#1 New York Times bestselling author Brandon Sanderson knows a thing or two about writing fierce characters. In Skyward, the first book in his new series, Spensa is fearless, determined, and will stop at nothing to reach for the stars, literally. In this article, Brandon tell us his process and advice for writing fierce characters like Spensa!
I’m always looking for a new direction to take in talking about writing. After fifteen years of teaching creative writing and nearly as much time spent podcasting about writing, I sometimes feel like I’m constantly re-treading the same ideas. So when my publisher suggested talking about writing a fierce character, I was quite excited—because I hadn’t ever talked about this before, and in part because it’s not something that I specifically set out to do.
For me, characterization grows from cultivating a story. I generally spend a lot of time outlining my worlds and my plots, but the characters are the more nebulous parts of my stories. No amount of outlining will really let me get to know them—that only happens after I start writing the world through their eyes. So I don’t think I ever set out to write a fierce character, just as I don’t set out to write a timid character, or a thoughtful character, or a determined character. I explore the character’s mind as I describe the world as they see it.
Spensa, from Skyward, is an excellent example of how this process works for me. She’s one of the rare cases where the characterization pre-dates my idea for the story. I began toying with her as a character some five or six years ago. I didn’t have a story or world for her to live in yet, but I was intrigued—I loved the idea of a young girl in a science fiction setting who had been raised on heroic stories from Earth’s past.
Her fierceness started to grow naturally from this concept. A girl who knew she had a warrior’s heritage but who spent her days hiding in caverns and hunting rats. A person with a chip on her shoulder, and perhaps some deeply hidden anxiety about how mundane her life had been so far. Her fierceness, then, grew out of this juxtaposition. I find that a lot of a characters’ motivations come from some sort of deep conflict within them. A difference between the world they imagine for themselves and the world in which they currently reside.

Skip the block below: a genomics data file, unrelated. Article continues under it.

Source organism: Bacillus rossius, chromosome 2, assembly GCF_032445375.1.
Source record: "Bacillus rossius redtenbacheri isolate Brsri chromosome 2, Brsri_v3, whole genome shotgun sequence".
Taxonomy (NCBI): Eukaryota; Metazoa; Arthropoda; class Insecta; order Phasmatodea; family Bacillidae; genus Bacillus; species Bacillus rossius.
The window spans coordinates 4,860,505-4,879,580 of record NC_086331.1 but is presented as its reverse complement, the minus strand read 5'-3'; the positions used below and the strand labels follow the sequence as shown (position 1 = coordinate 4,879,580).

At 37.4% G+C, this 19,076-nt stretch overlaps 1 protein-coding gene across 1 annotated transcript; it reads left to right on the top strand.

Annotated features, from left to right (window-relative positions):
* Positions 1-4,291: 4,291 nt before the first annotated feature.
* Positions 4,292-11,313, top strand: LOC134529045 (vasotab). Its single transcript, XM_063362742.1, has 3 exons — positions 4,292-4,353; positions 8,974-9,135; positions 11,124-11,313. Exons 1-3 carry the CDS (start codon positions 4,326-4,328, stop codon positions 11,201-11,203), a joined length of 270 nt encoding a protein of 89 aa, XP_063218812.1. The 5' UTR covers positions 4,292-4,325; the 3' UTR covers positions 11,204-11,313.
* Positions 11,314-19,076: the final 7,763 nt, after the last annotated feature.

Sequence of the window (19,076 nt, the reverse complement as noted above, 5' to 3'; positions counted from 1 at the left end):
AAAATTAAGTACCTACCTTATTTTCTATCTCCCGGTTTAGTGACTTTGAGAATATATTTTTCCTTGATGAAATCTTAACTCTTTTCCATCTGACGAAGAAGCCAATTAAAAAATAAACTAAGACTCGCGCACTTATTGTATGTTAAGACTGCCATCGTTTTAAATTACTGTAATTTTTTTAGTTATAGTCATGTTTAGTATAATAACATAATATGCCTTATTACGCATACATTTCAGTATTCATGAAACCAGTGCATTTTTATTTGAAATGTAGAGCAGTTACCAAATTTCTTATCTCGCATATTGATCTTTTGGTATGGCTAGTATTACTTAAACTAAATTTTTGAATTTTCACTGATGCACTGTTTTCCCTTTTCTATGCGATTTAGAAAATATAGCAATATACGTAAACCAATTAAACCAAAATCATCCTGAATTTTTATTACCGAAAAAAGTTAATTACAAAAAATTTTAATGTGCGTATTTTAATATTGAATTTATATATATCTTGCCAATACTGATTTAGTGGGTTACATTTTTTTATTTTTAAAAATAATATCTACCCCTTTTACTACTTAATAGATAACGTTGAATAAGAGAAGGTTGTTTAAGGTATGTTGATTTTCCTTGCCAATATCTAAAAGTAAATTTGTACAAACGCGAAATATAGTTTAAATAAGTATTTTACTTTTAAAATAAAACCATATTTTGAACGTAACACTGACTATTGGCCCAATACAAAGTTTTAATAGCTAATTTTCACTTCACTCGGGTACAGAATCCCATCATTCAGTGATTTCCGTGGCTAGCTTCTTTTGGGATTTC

Spensa cracked open for me as a character when I was writing the child version of her from the first draft of the prologue—the moment when she’s telling her father what would happen to her if he had to leave her behind. She immediately spiraled into a complex tale of how she would become feral and hunt for herself and live like someone from one of the old stories. This was a child who could, at a moment’s notice, dream up an entirely new future for herself.
When one speaks of a “fierce” character, I doubt a “wild imagination” is often high on the list of character attributes. But this is indeed where I went for Spensa. In some ways her imagination is a curse, because she can dream up such wonderful futures for herself, and in so doing make the normal world seem that much more drab.
I found that one danger I faced while writing Skyward was making Spensa’s fierceness too overwhelming. Too much confidence in a character, particularly unjustified confidence, can be off-putting. Early readers had this problem, as I hadn’t properly justified where Spensa got all these crazy sayings and ideas. (The part where Gran-Gran tells her a story in one of the early chapters was a late addition to the book, an attempt to give Spensa’s personality some grounding.)
But of course, the thing that really made her work was when she had to take her imagined fierceness and slam it up against harsh reality. That moment of giving her what she’d always thought she wanted—to be a warrior—then making her confront the costs of that lifestyle. Strangely, for me, she ends up far more fierce at the end—after she’s become more subdued at the same time—because her bravado has been forced to fade, replaced by something that might not seem as dynamic at first but which will stand the test of time.
So if you’re interested in writing a character who is fierce, I suppose I’d ask you the questions I asked myself: What does this character interpret as fierce? What causes them to see the world that way? And finally, what do they become when that most essential attribute of their personality is removed? Because none of us are fierce all the time.